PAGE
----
9 May 2023
Peter Aldous backs vital Energy Bill at Second Reading

Peter Aldous backs the Energy Bill which will play a key role in delivering reasonably priced electricity, enhancing energy security and meeting the challenge of climate change, but urges the Government to back Lords amendments that would require Ofgem have a duty to consider net zero and help communities deliver community energy schemes.

Peter Aldous (Waveney) (Con)

I welcome you to your place, Madam Deputy Speaker.

This Bill is welcome, and it can play a key role in delivering a cheaper, cleaner energy system, promoting investment in clean technologies and enhancing our energy security by deploying more home-grown power. The UK has been a global leader in promoting renewables such as offshore wind, but we cannot rest on our laurels. If we do nothing, we will be left behind in the race to attract global investment, which is very much footloose.

The US Inflation Reduction Act and the EU green deal industrial plan throw down the gauntlet, to which we must respond, not necessarily with like for like but by ensuring that we have a regulatory and policy framework that gives investors confidence and certainty. At the same time, we must not forget the demand side. We should be doing better, and we are still searching for the catalyst that will unleash a retrofitting revolution.

I will briefly go through some of the initiatives that are needed to provide the clarity and certainty everyone seeks. First, a duty is needed for Ofgem to consider net zero. It is vital that we keep costs as low as possible for consumers, but expanding Ofgem’s remit to include net zero would unlock more anticipatory investment, which would enable grid reinforcement. This is currently particularly important in East Anglia.

Secondly, introducing a competitive market for major onshore electricity transmission networks is welcome and can deliver real consumer benefits by driving both innovation and downward pressure on costs. Thirdly, the establishment of an independent system operator and planner with responsibility for whole energy system strategic planning is a positive and welcome step towards an improved governance framework.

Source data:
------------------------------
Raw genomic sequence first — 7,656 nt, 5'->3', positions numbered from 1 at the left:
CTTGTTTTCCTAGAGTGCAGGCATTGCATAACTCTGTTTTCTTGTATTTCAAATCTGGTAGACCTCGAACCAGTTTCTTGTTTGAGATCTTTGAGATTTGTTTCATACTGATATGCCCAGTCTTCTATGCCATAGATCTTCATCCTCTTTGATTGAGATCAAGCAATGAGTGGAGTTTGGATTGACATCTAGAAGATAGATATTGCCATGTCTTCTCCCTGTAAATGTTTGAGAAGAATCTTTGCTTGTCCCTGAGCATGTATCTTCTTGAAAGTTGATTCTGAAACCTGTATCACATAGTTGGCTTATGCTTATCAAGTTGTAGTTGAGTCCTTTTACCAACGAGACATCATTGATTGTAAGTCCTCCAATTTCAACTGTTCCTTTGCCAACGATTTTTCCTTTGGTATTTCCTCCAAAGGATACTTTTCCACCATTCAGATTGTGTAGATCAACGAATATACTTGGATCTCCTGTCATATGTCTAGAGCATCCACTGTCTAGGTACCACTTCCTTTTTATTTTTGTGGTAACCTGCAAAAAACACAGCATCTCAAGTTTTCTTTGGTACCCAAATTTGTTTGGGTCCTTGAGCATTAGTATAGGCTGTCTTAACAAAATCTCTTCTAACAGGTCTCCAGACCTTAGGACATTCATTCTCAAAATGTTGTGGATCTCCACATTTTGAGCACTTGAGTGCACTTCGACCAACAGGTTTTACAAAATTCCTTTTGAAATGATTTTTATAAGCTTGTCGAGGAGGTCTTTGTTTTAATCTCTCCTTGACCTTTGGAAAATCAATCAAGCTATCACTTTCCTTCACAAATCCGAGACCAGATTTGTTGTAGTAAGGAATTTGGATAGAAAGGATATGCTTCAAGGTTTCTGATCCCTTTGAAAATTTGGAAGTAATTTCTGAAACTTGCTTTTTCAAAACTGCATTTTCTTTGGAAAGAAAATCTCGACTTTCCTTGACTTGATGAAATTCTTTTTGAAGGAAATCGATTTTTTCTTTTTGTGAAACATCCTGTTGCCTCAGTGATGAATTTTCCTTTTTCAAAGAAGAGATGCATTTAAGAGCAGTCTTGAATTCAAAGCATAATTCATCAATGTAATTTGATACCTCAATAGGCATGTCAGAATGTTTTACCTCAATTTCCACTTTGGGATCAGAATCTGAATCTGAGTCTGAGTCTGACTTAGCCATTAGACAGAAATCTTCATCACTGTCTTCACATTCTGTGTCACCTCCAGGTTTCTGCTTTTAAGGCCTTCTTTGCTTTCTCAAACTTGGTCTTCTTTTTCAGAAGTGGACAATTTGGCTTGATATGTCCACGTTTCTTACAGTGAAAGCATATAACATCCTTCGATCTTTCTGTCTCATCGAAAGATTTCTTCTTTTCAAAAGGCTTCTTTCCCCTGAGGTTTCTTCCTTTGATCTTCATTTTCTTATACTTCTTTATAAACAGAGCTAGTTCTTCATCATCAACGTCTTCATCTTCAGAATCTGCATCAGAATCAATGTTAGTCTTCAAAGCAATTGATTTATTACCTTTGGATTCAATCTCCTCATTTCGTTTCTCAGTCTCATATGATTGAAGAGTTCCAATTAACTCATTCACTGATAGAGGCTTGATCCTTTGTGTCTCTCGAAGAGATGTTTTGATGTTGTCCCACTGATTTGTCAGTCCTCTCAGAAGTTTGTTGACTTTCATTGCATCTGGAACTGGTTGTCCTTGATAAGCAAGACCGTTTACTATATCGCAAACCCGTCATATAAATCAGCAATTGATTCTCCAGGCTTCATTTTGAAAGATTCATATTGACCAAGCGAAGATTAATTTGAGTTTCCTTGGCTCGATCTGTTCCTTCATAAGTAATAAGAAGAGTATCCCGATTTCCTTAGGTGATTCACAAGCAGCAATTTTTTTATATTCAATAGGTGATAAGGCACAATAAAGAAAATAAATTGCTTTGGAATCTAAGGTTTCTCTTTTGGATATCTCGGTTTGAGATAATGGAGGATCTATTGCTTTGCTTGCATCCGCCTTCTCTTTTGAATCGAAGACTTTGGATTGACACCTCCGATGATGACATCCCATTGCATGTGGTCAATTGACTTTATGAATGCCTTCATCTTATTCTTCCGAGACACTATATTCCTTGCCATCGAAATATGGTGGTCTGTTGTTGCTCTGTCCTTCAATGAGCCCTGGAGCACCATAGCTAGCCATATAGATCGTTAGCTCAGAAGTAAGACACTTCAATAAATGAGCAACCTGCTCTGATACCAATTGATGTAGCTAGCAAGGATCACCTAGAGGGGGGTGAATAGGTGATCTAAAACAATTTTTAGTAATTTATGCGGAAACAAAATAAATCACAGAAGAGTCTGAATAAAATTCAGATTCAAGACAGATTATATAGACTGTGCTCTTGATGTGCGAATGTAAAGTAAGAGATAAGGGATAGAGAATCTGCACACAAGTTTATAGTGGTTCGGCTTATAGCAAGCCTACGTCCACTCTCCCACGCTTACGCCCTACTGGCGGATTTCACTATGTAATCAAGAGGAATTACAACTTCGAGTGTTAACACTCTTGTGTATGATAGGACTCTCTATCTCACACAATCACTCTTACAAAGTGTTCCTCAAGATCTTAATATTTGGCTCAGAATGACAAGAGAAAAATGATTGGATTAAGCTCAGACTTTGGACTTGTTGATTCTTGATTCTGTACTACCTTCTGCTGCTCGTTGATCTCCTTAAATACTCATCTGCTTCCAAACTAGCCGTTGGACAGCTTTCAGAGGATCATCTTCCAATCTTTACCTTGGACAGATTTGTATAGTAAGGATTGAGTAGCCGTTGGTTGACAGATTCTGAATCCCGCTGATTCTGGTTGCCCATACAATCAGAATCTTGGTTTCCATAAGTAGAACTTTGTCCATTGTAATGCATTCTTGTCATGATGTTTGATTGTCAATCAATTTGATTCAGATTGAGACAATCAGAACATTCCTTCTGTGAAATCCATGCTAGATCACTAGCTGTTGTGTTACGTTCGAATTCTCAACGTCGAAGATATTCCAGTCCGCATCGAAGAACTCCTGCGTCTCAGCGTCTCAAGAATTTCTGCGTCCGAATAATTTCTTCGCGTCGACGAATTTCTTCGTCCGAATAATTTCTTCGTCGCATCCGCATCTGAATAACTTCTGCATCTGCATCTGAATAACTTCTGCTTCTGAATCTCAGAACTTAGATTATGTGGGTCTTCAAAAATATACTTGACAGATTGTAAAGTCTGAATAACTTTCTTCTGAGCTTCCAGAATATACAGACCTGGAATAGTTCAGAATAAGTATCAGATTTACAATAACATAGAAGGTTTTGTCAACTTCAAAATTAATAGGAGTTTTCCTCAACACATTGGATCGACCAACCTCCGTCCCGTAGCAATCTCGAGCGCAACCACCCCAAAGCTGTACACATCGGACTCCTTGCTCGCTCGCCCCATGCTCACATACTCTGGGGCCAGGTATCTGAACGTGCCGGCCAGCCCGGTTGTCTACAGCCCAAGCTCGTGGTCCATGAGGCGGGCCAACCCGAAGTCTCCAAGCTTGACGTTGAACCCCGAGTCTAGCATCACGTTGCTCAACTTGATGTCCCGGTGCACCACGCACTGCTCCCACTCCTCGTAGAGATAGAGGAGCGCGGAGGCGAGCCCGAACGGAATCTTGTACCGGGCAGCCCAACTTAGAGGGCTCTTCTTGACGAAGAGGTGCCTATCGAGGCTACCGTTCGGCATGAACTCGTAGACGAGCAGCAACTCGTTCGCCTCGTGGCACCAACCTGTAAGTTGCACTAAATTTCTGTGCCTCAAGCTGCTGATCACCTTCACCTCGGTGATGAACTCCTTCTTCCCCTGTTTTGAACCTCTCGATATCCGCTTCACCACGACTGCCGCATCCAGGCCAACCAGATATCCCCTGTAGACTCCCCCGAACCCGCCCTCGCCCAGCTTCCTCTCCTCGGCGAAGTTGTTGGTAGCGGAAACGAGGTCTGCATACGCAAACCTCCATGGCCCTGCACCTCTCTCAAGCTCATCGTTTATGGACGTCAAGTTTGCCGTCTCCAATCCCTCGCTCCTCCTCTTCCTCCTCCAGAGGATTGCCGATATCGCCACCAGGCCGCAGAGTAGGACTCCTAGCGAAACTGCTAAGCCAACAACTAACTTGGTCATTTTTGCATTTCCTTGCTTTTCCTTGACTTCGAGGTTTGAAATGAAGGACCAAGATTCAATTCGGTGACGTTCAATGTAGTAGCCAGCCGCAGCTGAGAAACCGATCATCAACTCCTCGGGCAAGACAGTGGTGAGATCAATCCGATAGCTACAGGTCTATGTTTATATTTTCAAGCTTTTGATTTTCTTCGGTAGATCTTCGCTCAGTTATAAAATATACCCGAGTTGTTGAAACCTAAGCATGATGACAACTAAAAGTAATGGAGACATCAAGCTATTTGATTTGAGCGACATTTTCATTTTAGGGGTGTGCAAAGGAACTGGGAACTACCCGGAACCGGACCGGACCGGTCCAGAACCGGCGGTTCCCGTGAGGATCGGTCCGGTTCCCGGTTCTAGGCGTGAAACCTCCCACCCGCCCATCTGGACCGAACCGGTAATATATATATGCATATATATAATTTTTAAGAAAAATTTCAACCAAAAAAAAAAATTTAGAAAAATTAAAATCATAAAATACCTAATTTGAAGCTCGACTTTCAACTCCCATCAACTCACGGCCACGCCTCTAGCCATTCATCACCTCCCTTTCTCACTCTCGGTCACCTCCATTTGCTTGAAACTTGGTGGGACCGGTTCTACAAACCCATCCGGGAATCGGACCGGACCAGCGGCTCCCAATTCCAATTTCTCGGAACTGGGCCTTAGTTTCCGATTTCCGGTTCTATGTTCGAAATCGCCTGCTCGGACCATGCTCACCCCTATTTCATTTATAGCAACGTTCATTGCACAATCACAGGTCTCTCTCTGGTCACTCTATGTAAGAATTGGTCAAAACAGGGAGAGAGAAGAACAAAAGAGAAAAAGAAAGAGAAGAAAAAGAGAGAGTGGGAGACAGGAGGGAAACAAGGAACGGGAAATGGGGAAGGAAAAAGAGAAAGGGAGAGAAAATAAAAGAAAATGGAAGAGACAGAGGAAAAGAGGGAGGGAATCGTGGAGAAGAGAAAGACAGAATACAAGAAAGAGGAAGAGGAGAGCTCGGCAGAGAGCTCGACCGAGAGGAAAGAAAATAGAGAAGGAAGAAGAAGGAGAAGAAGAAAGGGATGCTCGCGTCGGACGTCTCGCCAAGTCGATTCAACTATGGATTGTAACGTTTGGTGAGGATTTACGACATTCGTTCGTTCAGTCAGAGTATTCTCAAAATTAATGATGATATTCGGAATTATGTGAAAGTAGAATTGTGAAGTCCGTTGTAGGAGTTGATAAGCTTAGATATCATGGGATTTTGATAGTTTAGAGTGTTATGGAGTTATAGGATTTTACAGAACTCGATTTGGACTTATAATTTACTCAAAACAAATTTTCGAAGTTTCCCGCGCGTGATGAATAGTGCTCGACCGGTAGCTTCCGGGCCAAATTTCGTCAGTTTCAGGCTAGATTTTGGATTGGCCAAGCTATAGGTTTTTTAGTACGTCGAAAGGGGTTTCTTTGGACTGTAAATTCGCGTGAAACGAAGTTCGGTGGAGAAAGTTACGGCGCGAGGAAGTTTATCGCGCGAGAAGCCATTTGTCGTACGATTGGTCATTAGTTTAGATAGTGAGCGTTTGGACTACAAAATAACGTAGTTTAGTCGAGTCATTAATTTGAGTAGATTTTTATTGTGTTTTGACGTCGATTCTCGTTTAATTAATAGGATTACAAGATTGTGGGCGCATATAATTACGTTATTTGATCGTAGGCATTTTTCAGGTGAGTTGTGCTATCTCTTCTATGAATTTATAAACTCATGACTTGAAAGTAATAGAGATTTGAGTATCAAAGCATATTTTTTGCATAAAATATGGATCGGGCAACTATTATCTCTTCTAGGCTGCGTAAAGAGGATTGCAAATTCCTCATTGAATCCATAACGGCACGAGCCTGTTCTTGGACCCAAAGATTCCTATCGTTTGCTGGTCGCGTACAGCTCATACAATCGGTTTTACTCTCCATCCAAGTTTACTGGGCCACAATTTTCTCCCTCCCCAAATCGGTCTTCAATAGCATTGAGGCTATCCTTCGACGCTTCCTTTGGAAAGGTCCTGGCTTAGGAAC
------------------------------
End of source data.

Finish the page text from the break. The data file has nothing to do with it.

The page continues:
Fourthly, we need to remove the obstacles that currently block community energy schemes from realising their full potential, and I thus urge the Government to give full consideration to retaining clauses 272 and 273, which were introduced by amendments in the Lords. One of the great challenges of transforming our energy system is that so many people and communities feel as if something is being done to them—as if a burden is being imposed. Community energy schemes enable local people to be part of the solution by participating in the benefits, thereby showing that we are all in it together. As we have heard, hydrogen will be crucial to achieving net zero, and locally, in East Anglia, it has a key role to play. It is very much the new kid on the block. We do not yet know the precise role it will play and, as we have heard, there is a dispute as to who will pay the hydrogen levy. Different views are being expressed on that and it is necessary to consider carefully how best to proceed.

It is also important to send a strong signal to investors by introducing a sunset clause on the powers assigned by the Secretary of State in the Energy Prices Act 2022, which have had an impact on investor confidence, with companies falling out and leaving the sector. The Bill provides an opportunity to amend that Act so as to enable the Government to respond quickly in the short term without unnecessarily impacting on investor confidence in the long term.

My final point comes back to demand-side measures and the need to address the challenge presented by our leaky buildings. Clause 204 is the result of an amendment in the Lords and gives the Secretary of State six months to publish a comprehensive plan to improve UK buildings’ energy efficiency. I urge the Government to commit to doing that and providing firm policies to incentivise improvements across all domestic and commercial buildings.

In conclusion, there are many issues the Government need to clarify, but it is vital, as Energy UK points out, that this Bill is passed with the utmost haste. The pressing need for reasonably priced electricity, for enhanced energy security and to meeting the challenge of climate change head on, together with the opportunity to create exciting and sustainable new jobs in coastal communities such as the one I represent, means that there is no time for delay.